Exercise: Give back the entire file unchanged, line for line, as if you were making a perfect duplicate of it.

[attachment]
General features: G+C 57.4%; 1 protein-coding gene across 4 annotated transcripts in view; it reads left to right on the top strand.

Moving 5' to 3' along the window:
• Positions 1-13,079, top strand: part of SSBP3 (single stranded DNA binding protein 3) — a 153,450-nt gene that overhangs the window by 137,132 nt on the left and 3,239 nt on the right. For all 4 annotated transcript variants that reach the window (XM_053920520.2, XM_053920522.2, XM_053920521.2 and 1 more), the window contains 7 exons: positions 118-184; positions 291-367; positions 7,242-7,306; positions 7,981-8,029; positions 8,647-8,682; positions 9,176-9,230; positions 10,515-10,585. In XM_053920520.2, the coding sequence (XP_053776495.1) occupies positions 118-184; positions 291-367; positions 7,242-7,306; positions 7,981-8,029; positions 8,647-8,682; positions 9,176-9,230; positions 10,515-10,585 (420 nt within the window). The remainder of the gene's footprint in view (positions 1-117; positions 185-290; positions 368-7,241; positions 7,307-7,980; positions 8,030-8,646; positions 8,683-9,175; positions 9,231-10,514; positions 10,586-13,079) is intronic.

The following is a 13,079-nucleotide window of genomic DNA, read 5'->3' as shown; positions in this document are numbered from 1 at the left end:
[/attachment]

General features: G+C 57.4%; 1 protein-coding gene across 4 annotated transcripts in view; it reads left to right on the top strand.

Moving 5' to 3' along the window:
• Positions 1-13,079, top strand: part of SSBP3 (single stranded DNA binding protein 3) — a 153,450-nt gene that overhangs the window by 137,132 nt on the left and 3,239 nt on the right. For all 4 annotated transcript variants that reach the window (XM_053920520.2, XM_053920522.2, XM_053920521.2 and 1 more), the window contains 7 exons: positions 118-184; positions 291-367; positions 7,242-7,306; positions 7,981-8,029; positions 8,647-8,682; positions 9,176-9,230; positions 10,515-10,585. In XM_053920520.2, the coding sequence (XP_053776495.1) occupies positions 118-184; positions 291-367; positions 7,242-7,306; positions 7,981-8,029; positions 8,647-8,682; positions 9,176-9,230; positions 10,515-10,585 (420 nt within the window). The remainder of the gene's footprint in view (positions 1-117; positions 185-290; positions 368-7,241; positions 7,307-7,980; positions 8,030-8,646; positions 8,683-9,175; positions 9,231-10,514; positions 10,586-13,079) is intronic.

The following is a 13,079-nucleotide window of genomic DNA, read 5'->3' as shown; positions in this document are numbered from 1 at the left end: